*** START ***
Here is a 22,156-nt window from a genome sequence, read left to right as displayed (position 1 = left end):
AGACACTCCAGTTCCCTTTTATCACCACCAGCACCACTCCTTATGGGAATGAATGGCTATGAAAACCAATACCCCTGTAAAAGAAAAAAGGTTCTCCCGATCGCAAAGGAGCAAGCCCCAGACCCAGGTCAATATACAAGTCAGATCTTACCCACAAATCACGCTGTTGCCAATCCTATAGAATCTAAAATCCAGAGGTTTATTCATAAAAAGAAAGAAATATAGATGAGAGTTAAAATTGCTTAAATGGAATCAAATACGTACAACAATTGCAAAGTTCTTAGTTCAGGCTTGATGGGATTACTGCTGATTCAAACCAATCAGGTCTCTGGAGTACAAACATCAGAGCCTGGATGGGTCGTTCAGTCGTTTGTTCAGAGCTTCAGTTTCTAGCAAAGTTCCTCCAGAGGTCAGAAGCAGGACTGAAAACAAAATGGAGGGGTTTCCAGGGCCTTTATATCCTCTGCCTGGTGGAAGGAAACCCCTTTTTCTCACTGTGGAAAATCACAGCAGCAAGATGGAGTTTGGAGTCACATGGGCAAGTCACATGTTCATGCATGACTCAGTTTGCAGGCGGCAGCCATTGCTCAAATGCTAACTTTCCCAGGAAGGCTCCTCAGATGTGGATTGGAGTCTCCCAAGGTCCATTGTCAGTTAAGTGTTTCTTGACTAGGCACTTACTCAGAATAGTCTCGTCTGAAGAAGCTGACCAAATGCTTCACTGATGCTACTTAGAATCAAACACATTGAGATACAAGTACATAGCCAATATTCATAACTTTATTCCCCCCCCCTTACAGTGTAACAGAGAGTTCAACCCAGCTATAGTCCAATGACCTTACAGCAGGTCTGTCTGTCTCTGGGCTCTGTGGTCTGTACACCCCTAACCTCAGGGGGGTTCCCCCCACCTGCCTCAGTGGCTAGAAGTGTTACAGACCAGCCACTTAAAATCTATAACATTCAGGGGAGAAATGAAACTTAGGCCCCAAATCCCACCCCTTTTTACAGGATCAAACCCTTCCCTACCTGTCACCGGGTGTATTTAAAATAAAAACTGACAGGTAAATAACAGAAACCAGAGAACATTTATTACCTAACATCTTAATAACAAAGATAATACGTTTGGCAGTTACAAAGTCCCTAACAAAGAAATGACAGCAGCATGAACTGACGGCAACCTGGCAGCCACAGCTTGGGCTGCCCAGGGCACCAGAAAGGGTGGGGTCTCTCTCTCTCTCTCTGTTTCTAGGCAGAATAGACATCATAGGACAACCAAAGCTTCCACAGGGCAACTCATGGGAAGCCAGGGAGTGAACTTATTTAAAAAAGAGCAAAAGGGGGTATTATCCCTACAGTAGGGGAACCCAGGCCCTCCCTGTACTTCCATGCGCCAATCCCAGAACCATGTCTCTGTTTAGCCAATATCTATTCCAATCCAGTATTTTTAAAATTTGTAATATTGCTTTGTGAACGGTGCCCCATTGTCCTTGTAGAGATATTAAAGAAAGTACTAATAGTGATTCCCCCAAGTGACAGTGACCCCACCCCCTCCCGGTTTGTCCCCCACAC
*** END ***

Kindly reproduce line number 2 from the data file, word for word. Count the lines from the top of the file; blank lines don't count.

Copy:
AGACACTCCAGTTCCCTTTTATCACCACCAGCACCACTCCTTATGGGAATGAATGGCTATGAAAACCAATACCCCTGTAAAAGAAAAAAGGTTCTCCCGATCGCAAAGGAGCAAGCCCCAGACCCAGGTCAATATACAAGTCAGATCTTACCCACAAATCACGCTGTTGCCAATCCTATAGAATCTAAAATCCAGAGGTTTATTCATAAAAAGAAAGAAATATAGATGAGAGTTAAAATTGCTTAAATGGAATCAAATACGTACAACAATTGCAAAGTTCTTAGTTCAGGCTTGATGGGATTACTGCTGATTCAAACCAATCAGGTCTCTGGAGTACAAACATCAGAGCCTGGATGGGTCGTTCAGTCGTTTGTTCAGAGCTTCAGTTTCTAGCAAAGTTCCTCCAGAGGTCAGAAGCAGGACTGAAAACAAAATGGAGGGGTTTCCAGGGCCTTTATATCCTCTGCCTGGTGGAAGGAAACCCCTTTTTCTCACTGTGGAAAATCACAGCAGCAAGATGGAGTTTGGAGTCACATGGGCAAGTCACATGTTCATGCATGACTCAGTTTGCAGGCGGCAGCCATTGCTCAAATGCTAACTTTCCCAGGAAGGCTCCTCAGATGTGGATTGGAGTCTCCCAAGGTCCATTGTCAGTTAAGTGTTTCTTGACTAGGCACTTACTCAGAATAGTCTCGTCTGAAGAAGCTGACCAAATGCTTCACTGATGCTACTTAGAATCAAACACATTGAGATACAAGTACATAGCCAATATTCATAACTTTATTCCCCCCCCCTTACAGTGTAACAGAGAGTTCAACCCAGCTATAGTCCAATGACCTTACAGCAGGTCTGTCTGTCTCTGGGCTCTGTGGTCTGTACACCCCTAACCTCAGGGGGGTTCCCCCCACCTGCCTCAGTGGCTAGAAGTGTTACAGACCAGCCACTTAAAATCTATAACATTCAGGGGAGAAATGAAACTTAGGCCCCAAATCCCACCCCTTTTTACAGGATCAAACCCTTCCCTACCTGTCACCGGGTGTATTTAAAATAAAAACTGACAGGTAAATAACAGAAACCAGAGAACATTTATTACCTAACATCTTAATAACAAAGATAATACGTTTGGCAGTTACAAAGTCCCTAACAAAGAAATGACAGCAGCATGAACTGACGGCAACCTGGCAGCCACAGCTTGGGCTGCCCAGGGCACCAGAAAGGGTGGGGTCTCTCTCTCTCTCTCTGTTTCTAGGCAGAATAGACATCATAGGACAACCAAAGCTTCCACAGGGCAACTCATGGGAAGCCAGGGAGTGAACTTATTTAAAAAAGAGCAAAAGGGGGTATTATCCCTACAGTAGGGGAACCCAGGCCCTCCCTGTACTTCCATGCGCCAATCCCAGAACCATGTCTCTGTTTAGCCAATATCTATTCCAATCCAGTATTTTTAAAATTTGTAATATTGCTTTGTGAACGGTGCCCCATTGTCCTTGTAGAGATATTAAAGAAAGTACTAATAGTGATTCCCCCAAGTGACAGTGACCCCACCCCCTCCCGGTTTGTCCCCCACAC